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Tank Balancing - Co-Op Light

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I was sitting admiring my tanks today and started thinking about having a balanced aquarium. I do not run Co2 in my tanks and have grow fairly easy plants (cypts, pogo-octopus, dwarf sag, amazon swords, java moss, and java fern). On my 75, I used to run a hygger planted aquarium light. I'd run it at about 50% brightness for 8 hours a day. 

I has somestag horn algae when I was running this light on that tank. Not a lot, just enough to be a little annoying. I purchased an aquarium co-op 48 inch light in April to upgrade that light. I moved the hygger light to my garage with my two experiment tanks. They are both 10g and I use the one light sitting across the top of both. 

Since putting the coop light on my 75, the algae has gone away and the plants have really taken off. I run it at 40% for 8 hours a day (it is much brighter than the hygger, but a different color spectrum for sure). Everything seems to have balanced out and is thriving since I went to that light. 

On the other hand, I now deal with a little staghorn on the 10g's in the garage now that they have the hygger light. Same issue, it's not much, but it's there. I don't mind it in those tanks as they are grow out, hospital, or experiment tanks depending on what I am doing. 

Not sure if it's coincidence, or if the coop light played a role in the balancing the tank, but there is definitely a difference. 

Anyone else notice algae problems going away after moving to a coop light vs their old light? 

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I dont suspect there is special magic to the co op light, but there is a threshold of light plants need to grow effectively.  You may have been on the edge and the increase in light caused the plants to grow better to outcompete the algae.


You may want to try increasing the Hygger light setting to see if this resolves the algae growth in the 10 gallon tanks…

It may also be possible that light spectrum is having an effect also..

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@ccurtis Knowing how day length and spectrum affects all plants (terrestrial as well as aquarium) and how some aquarium lights have spectrum ranges better for plant growth while others will stimulate algae more, it doesn't surprise me. Well done!

By switching lights and noticing the difference, you have performed your own experiment (knowingly or unknowingly) to eliminate ambient light as the determining factor (assuming the ambient light remained unchanged in both locations both before the light switch and after the light switch). Therefore it is the light, not ambient light or the day length (also assuming no significant changes in fertilization or other water parameters), so it would have to be the difference in spectrum between the two lights.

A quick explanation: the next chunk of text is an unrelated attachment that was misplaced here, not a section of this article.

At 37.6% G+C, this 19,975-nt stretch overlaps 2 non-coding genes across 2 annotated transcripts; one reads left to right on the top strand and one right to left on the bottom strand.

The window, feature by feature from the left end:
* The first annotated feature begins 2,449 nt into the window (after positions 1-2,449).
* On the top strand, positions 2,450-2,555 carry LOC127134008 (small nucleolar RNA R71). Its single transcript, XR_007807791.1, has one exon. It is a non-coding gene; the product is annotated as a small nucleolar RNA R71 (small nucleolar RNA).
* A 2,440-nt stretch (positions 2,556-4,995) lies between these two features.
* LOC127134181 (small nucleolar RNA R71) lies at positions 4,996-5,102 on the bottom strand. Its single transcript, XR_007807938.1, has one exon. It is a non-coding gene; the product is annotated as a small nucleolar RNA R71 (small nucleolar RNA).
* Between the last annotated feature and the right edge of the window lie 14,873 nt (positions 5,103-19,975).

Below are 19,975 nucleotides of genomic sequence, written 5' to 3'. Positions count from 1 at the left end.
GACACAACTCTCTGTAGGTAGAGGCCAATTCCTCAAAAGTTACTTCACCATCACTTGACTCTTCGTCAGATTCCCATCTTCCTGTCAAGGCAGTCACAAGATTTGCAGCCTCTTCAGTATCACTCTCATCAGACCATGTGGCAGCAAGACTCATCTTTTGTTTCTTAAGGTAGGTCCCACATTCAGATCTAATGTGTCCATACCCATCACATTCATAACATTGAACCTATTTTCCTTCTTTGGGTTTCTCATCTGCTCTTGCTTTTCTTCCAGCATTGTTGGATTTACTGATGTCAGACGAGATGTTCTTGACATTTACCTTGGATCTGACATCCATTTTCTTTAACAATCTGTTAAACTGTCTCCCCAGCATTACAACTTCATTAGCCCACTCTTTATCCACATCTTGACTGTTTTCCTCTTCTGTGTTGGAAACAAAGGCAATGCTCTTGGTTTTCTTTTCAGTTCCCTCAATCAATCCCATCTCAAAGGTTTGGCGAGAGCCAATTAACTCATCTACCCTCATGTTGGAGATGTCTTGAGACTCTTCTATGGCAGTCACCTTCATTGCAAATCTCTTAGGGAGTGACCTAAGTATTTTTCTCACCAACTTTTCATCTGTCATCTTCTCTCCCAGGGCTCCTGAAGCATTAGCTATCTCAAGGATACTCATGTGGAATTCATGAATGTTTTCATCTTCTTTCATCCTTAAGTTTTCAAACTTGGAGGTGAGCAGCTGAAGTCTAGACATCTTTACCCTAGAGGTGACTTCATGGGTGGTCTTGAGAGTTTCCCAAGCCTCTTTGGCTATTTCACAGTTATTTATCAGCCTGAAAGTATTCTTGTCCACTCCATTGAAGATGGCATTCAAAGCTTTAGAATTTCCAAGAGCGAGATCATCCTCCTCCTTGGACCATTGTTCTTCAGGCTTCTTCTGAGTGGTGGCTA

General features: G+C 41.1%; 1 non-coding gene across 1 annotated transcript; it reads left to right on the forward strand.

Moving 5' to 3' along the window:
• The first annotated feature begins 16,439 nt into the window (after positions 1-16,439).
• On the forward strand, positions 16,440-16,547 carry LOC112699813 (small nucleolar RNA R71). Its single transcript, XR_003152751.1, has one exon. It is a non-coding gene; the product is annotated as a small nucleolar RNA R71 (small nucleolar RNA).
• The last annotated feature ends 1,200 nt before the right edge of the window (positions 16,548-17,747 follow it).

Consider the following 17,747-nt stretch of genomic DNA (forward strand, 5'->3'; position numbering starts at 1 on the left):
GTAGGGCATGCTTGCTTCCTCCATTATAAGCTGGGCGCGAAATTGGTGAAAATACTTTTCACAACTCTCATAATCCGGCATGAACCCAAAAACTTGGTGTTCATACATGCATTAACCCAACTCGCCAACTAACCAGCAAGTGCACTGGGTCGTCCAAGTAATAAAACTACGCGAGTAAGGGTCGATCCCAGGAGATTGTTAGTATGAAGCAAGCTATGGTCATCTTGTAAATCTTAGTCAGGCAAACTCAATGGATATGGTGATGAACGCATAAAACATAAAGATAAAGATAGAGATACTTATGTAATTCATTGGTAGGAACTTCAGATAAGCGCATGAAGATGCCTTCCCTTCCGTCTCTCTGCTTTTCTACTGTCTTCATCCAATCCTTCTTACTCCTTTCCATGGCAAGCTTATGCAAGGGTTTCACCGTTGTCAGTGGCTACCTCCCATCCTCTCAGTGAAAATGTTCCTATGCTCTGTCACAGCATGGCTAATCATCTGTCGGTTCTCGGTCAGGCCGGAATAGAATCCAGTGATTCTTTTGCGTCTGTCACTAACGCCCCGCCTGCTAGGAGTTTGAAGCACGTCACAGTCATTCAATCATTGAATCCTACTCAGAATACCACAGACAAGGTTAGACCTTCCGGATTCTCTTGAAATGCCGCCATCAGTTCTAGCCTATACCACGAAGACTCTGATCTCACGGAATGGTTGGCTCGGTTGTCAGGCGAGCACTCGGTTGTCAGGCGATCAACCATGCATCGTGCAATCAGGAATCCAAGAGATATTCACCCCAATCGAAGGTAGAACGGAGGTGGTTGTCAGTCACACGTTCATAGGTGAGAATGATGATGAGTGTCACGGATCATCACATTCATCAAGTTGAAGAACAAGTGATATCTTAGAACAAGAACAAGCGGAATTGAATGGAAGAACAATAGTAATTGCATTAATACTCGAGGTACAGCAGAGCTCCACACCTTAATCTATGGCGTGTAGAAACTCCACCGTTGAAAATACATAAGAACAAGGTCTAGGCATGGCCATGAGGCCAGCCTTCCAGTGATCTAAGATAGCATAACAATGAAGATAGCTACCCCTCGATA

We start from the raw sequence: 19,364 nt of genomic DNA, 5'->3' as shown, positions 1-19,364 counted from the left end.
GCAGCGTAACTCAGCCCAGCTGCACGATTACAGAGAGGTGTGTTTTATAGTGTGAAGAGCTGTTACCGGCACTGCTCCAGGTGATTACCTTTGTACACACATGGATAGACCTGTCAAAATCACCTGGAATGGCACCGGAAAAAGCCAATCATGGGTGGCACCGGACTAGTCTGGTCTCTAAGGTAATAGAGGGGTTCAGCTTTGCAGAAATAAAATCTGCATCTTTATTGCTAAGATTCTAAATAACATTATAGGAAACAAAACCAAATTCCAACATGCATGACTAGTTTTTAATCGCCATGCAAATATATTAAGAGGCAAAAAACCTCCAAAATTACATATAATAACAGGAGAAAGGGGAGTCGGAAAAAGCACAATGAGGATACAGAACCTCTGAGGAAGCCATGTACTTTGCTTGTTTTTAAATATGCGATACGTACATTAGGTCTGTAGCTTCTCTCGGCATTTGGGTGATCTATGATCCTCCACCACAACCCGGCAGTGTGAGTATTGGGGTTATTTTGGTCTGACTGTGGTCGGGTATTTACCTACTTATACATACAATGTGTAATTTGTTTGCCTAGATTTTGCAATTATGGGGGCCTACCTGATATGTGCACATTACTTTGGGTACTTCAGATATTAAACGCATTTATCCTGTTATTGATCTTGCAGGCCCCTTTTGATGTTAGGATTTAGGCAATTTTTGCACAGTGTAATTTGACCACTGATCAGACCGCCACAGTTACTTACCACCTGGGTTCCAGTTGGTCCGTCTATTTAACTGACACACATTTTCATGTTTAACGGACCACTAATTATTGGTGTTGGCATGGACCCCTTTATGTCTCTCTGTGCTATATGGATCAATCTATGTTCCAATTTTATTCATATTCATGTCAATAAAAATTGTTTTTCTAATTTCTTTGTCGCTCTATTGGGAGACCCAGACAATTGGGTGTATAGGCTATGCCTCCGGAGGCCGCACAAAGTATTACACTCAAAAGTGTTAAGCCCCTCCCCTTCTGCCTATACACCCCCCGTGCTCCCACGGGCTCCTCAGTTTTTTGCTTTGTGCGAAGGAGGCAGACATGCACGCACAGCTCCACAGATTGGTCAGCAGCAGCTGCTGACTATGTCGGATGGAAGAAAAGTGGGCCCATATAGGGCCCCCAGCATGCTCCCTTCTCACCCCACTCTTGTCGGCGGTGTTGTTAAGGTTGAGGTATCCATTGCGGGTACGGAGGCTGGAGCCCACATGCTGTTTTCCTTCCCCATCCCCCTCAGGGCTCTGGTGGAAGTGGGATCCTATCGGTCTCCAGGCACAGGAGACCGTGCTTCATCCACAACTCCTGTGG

I believe that Cory has stated on more than one occasion that he did a lot of research when designing the light (having it designed for AOC, if you prefer) including the spectrum he wanted in order to maximize plant health and look more like nature, while minimizing algae issues as much as possible. I am getting ready to set up a 75 gallon tank and I will definitely be getting AOC lights (a 48" for the front 1/2 and a 36" for the back 1/2).  Thanks.

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LEDs age over time.

LEDs do have differences in quality, even the same part number from a different manufacturer.

Ultimately, the "cheap option" has lower quality LEDs and you can see that in the tank itself. Whatever the stray or off wavelengths, the actual way that the light is refracted into the tank is ultimately why you're seeing a difference at all.

One light at 50%, the other at 40% it all doesn't mean much unless we have an idea of the number of LEDs and the quality of each light for how "true" the rendering towards white is. Again, white is all relative, but let's assume as close to sunlight as we can get it.

Question, can you take both lights, set them to 10%, side by side facing up and show the LED layout and the number of LEDs to us in a comparison photo?

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I'd be curious to know if anyone (including @Cory) is able to provide the specs on the actual LED emitters from the two lights. I don't know how to assess or compare specific LEDs, but I do know there are many in use. Assuming all channels/colors/whatever are maxed out, I would suspect that the reason the ACO light is "fixing" the algae problem is less do to with brightness and more to do with the spectrum or color mix. I know the ACOs have more orange/yellow than others, maybe that means less blue (relative to the overall brighness). 

Regardless, glad it's working out for you, and happy to hear a positive story.

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